Professor Jeremy Black, prominent lecturer and author, has given us in 370 pages an extensive history of England as shown through her merchant fleets and navy over hundreds of years.
Starting in the Middle Ages, when England was part of a Scandanavian Empire, all the way through to the late 20th century Canary Wharf, which at one time was a large dockland lauching pad for ships but is now converted to modern high rise buildings holding financial institutions and corporations (and much to the chagrin of Prince Charles, who called it a rash of carbuncles) Black takes us along a journey of centuries, of the building up and the breaking down of the tradition that is England and its seaborne adventure.
Being an island, it has always been evident that England would take to ships, for not only fishing, but exploration, trade and import/export. Initially, shipping was used as a logistical means of moving superior English wool and cloth to the continent. Along with this, came the development of the navy. Naval strength in the 16th century was the single most costly, and technologically advanced weapons system of the period. Warships were effective mobile artillery platforms that were not possible on land. Advances in technology allowed for heavy cannon that could propel solid shot at long distances accurately, and would allow a stand-off naval battle, thus preventing boarding, although ships did come in close quarters and boarding was of importancce in a sea battle.
The largest crisis to face England in the reign of Elizabeth I was the Spanish Armada, and although outgunned and outnumbered, British tenacity held firm, and nature favored England after the battle by destroying much of the seemingly impregnable Spanish fleet.
The West Indies were exploited as a result of seaborne operations, where tobacco was swiftly introduced and brought back to England from St. Christopher, Barbados and other islands. British ships unfortunately also did a huge business in transporting slaves. Between 1691 and 1779, 2,141,900 slaves were taken from African ports (with the consent of local tribes)and Briish colonial ships took another 124,000. Most ended up in the West Indies and the balance in America.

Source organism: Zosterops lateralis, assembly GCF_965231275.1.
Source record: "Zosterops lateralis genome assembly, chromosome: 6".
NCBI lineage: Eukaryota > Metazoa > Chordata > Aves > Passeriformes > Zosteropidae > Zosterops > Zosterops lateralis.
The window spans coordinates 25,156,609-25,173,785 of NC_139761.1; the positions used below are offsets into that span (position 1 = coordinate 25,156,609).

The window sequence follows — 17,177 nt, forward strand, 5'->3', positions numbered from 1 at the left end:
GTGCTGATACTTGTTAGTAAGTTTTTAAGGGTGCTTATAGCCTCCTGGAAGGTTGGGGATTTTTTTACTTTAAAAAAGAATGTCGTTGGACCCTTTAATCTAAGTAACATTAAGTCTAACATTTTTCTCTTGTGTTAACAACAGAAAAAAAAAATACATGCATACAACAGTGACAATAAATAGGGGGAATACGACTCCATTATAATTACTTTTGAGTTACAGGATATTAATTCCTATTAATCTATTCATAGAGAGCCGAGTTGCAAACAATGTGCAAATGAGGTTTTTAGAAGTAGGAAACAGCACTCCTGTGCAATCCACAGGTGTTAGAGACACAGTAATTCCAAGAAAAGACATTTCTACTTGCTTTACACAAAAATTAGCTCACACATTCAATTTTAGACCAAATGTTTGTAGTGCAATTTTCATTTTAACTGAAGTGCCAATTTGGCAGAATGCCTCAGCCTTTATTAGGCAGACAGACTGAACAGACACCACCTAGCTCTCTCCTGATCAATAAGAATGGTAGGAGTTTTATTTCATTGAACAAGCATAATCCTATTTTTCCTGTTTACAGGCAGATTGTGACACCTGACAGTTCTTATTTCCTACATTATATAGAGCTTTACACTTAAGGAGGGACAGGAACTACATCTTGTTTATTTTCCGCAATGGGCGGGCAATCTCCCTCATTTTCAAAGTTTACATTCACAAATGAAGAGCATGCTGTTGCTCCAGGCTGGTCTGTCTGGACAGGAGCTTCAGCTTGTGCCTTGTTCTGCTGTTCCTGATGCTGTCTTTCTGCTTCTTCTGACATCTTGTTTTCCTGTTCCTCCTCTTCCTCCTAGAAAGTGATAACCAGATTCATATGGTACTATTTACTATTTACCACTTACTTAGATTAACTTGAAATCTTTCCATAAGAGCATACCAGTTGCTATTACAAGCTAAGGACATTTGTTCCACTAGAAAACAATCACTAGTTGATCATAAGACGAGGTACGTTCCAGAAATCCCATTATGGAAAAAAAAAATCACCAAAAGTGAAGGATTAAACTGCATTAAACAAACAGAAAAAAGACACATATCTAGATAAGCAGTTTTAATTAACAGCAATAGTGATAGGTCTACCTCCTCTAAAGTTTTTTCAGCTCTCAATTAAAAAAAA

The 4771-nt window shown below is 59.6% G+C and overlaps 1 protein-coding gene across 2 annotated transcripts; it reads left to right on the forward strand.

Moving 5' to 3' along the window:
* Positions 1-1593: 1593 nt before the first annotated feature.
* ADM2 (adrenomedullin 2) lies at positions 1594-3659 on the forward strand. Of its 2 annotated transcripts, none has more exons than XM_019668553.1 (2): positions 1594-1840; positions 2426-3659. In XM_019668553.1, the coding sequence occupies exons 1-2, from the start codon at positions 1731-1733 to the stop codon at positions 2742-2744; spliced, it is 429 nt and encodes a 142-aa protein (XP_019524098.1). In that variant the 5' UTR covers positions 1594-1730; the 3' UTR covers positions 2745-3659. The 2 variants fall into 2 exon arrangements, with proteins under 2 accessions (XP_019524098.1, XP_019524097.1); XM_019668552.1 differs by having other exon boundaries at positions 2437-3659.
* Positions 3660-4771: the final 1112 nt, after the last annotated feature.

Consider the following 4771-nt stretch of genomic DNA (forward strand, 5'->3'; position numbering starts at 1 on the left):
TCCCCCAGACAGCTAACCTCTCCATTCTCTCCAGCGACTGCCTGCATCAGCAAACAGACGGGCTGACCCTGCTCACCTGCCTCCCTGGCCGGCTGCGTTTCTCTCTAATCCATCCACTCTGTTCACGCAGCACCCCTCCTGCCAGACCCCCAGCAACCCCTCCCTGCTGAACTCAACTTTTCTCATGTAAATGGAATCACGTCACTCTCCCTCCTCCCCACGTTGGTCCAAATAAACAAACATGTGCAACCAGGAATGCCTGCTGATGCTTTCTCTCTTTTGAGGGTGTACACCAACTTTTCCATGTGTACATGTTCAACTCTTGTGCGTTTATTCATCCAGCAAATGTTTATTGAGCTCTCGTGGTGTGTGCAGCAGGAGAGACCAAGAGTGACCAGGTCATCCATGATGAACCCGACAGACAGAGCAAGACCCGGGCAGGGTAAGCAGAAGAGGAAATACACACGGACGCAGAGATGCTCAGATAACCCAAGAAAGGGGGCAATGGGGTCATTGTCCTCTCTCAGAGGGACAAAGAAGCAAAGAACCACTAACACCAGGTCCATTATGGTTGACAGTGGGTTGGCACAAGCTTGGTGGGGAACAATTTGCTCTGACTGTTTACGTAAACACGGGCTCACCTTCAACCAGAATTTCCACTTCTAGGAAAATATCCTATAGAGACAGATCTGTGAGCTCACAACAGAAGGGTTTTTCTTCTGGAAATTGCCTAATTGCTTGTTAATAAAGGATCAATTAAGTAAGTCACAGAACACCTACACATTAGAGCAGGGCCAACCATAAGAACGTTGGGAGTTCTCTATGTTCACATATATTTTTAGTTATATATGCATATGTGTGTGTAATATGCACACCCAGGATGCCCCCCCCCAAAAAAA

It was through ships that settlers went to America and Canada and points farther away such as Australia, New Zealand and Africa. The dispatch of convicts to provide labor in the colonies (along with indentured servants) was important and a good instance of how colonies were to accomodate what was seen as a surplus population.
By 1650, England was engaged in a long naval struggle with the Dutch, which was not always successful, but by 1694 the Bank of England was established which facilitated trade across the globe and allowed England to create a funded national debt to help pay for the cost of war and trade.
In the years leading up to World War I, England was engaged in a costly arms race against Germany and her drive to build a large navy. For an island nation, a formidable navy is not a luxury but a necessity, and both sides poured enormous amounts of money into a race that drained resources and left other programs lacking, but during the war, England was able to thwart Germany's moves against her as far as surface ships, but the undersea boat was another matter.
In the years after the war, the empire faced difficulties in various regions. A rebellion in Iraq cost 40 million pounds to suppress, as well as the 25 million pounds per year to garrison troops there. With the accumulated debt from the war, austerity became more important. Winston Churchill made matters worse, when in 1925, as a sign of imperial power, he took the country back to the gold standard, which was disastrous for the economy. It was a futile gesture as more and more of the remaining colonial possessions were starting to show problems.
The world Depression of the 1930's reduced investment for colonial development and caused great financial difficulties at home and in the dominions.
By the time of World War II, when England did survive her darkest hours, it was evident that her place was to be greatly reduced in the world, and yet, the influence of a seaborne England are still very much with us today, in various parts of the globe and most importantly in the English speaking people all over the planet. There are those revisionists that attempt to defame the British colonial experiences (see Britain's Empire: Resistance, Repression and Revoltas well as others, but Black quickly denounces this as ahistorical.
I enjoyed this book very much. It is not a casual read. Professor Black does not waste words. His writings are concise but full of information and I would recommend this book for the serious historian.